Cape Wind, the wind farm proposed for a 24-square-mile tract of Nantucket Sound off Cape Cod, Mass., got its final government permit on Friday, 10 years after work on the project began, the sponsors announced. They hope to begin construction this year, although they have not yet lined up a market for all of the electricity. . . .
The next hurdle appears to be selling the power. Last May, Cape Wind announced it had a deal to sell half the electricity to National Grid for a price beginning at 20.7 cents per kilowatt-hour, approaching double the national average retail rate. Massachusetts state regulators turned that down, but in November the state accepted a contract with National Grid at a price beginning at 18.7 cents a kilowatt-hour.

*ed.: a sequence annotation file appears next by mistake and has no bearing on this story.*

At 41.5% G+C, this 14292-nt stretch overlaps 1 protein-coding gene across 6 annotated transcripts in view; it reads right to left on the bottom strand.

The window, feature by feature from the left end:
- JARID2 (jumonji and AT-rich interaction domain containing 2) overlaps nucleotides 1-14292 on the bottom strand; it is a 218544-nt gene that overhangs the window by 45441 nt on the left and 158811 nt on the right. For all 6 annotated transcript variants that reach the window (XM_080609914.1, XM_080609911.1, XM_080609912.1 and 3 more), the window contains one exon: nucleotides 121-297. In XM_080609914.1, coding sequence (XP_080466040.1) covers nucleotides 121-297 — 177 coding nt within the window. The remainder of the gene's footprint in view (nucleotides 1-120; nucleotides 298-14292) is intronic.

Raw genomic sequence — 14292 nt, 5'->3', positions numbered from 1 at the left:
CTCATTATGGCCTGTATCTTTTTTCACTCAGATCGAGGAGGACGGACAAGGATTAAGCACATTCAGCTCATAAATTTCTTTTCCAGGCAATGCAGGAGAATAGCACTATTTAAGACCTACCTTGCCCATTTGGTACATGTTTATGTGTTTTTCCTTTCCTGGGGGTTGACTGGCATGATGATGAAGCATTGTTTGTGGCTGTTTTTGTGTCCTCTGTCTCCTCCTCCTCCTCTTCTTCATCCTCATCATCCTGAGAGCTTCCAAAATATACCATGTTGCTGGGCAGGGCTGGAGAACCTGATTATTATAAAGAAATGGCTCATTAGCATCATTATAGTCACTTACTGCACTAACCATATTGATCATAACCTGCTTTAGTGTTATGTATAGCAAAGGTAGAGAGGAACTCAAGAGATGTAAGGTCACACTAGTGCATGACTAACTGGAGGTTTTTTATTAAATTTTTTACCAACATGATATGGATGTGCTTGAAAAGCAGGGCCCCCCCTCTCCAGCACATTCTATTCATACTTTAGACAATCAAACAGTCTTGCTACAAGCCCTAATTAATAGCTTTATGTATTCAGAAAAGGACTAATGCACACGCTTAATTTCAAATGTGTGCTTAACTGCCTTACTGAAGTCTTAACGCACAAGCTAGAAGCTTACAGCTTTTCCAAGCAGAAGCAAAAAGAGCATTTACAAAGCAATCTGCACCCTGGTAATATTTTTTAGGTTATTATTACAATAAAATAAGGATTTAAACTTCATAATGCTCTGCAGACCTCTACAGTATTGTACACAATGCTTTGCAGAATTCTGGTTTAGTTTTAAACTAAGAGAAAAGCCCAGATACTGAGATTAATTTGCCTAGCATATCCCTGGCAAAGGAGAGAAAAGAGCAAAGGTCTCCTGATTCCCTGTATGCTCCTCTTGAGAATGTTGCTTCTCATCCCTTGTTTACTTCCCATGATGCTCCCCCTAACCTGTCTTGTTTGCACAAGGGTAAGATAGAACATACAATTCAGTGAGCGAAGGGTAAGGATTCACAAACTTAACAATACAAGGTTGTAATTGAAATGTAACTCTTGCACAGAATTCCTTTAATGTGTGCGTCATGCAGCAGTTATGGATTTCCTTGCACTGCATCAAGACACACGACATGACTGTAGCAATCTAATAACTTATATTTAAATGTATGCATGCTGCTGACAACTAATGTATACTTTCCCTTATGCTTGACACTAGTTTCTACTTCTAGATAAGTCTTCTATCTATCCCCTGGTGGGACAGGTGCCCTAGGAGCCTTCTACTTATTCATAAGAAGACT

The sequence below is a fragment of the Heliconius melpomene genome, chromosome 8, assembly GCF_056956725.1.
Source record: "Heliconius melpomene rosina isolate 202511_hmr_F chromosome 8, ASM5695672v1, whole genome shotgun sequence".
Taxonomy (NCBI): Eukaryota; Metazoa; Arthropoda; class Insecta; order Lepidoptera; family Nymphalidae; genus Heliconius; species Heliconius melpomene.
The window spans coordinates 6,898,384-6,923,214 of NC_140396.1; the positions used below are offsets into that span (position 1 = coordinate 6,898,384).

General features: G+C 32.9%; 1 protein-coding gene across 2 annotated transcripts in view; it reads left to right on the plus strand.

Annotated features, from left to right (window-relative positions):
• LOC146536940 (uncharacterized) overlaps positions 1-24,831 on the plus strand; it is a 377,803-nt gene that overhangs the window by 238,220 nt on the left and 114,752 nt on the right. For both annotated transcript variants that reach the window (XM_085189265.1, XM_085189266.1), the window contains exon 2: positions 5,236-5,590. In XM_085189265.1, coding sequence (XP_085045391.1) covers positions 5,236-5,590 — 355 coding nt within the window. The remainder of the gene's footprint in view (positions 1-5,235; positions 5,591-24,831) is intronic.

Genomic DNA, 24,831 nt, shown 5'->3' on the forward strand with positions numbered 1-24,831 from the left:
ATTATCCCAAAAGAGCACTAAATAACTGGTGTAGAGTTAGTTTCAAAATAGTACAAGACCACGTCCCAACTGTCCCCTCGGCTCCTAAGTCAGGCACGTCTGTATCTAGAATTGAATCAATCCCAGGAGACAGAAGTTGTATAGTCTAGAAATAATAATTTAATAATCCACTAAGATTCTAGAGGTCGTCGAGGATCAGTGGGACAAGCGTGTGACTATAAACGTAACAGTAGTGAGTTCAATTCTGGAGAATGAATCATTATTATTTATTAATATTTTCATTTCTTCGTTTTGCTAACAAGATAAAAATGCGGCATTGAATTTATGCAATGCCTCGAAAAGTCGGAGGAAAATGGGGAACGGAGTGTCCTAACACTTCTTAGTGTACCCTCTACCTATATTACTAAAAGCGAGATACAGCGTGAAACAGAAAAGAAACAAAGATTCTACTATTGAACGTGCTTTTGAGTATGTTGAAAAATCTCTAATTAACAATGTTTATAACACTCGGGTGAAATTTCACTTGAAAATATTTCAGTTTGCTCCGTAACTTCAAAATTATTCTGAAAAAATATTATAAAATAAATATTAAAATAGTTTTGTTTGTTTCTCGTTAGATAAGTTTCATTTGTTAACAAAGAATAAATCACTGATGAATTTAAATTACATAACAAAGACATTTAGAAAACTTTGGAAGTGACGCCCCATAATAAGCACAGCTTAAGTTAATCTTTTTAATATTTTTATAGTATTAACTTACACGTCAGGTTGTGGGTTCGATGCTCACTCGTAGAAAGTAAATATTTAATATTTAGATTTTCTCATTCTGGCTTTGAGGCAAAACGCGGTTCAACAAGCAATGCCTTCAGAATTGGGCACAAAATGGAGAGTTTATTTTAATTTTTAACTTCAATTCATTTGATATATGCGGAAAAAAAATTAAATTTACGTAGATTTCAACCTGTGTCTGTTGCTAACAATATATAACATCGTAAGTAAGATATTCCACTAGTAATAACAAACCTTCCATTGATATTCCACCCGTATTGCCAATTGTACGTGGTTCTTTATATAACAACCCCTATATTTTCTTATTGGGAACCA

While the price is still high above average, there is some hope that Cape Wind would deliver electricity during peak demand periods, when all prices are high. In fact, by dumping more energy into the market during peak periods, it could drive down the prices established in New England’s daily power auctions.
Here is a diagram of the turbine array for the Cape Wind project from the Associated Press: